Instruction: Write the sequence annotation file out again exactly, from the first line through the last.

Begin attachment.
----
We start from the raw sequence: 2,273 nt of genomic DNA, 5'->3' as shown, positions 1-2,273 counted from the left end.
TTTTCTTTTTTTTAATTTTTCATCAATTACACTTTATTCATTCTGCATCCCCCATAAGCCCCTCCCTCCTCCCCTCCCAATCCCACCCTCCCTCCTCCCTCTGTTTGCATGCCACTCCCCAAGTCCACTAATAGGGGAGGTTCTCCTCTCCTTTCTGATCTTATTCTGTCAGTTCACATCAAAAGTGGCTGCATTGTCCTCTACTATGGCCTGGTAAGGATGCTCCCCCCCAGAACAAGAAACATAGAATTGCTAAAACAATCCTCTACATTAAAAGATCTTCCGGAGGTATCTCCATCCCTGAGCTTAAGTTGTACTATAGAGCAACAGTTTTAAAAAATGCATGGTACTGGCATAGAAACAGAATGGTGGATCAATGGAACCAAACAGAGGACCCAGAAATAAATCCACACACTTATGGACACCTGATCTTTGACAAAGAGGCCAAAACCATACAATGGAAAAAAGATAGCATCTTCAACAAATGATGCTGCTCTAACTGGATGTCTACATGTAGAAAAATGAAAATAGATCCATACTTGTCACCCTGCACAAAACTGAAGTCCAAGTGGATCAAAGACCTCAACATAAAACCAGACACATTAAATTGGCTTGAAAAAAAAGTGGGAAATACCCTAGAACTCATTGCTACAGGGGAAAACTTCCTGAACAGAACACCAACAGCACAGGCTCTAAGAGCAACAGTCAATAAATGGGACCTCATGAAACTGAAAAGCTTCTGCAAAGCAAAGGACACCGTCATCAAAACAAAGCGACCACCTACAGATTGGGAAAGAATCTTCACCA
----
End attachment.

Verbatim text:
We start from the raw sequence: 2,273 nt of genomic DNA, 5'->3' as shown, positions 1-2,273 counted from the left end.
TTTTCTTTTTTTTAATTTTTCATCAATTACACTTTATTCATTCTGCATCCCCCATAAGCCCCTCCCTCCTCCCCTCCCAATCCCACCCTCCCTCCTCCCTCTGTTTGCATGCCACTCCCCAAGTCCACTAATAGGGGAGGTTCTCCTCTCCTTTCTGATCTTATTCTGTCAGTTCACATCAAAAGTGGCTGCATTGTCCTCTACTATGGCCTGGTAAGGATGCTCCCCCCCAGAACAAGAAACATAGAATTGCTAAAACAATCCTCTACATTAAAAGATCTTCCGGAGGTATCTCCATCCCTGAGCTTAAGTTGTACTATAGAGCAACAGTTTTAAAAAATGCATGGTACTGGCATAGAAACAGAATGGTGGATCAATGGAACCAAACAGAGGACCCAGAAATAAATCCACACACTTATGGACACCTGATCTTTGACAAAGAGGCCAAAACCATACAATGGAAAAAAGATAGCATCTTCAACAAATGATGCTGCTCTAACTGGATGTCTACATGTAGAAAAATGAAAATAGATCCATACTTGTCACCCTGCACAAAACTGAAGTCCAAGTGGATCAAAGACCTCAACATAAAACCAGACACATTAAATTGGCTTGAAAAAAAAGTGGGAAATACCCTAGAACTCATTGCTACAGGGGAAAACTTCCTGAACAGAACACCAACAGCACAGGCTCTAAGAGCAACAGTCAATAAATGGGACCTCATGAAACTGAAAAGCTTCTGCAAAGCAAAGGACACCGTCATCAAAACAAAGCGACCACCTACAGATTGGGAAAGAATCTTCACCA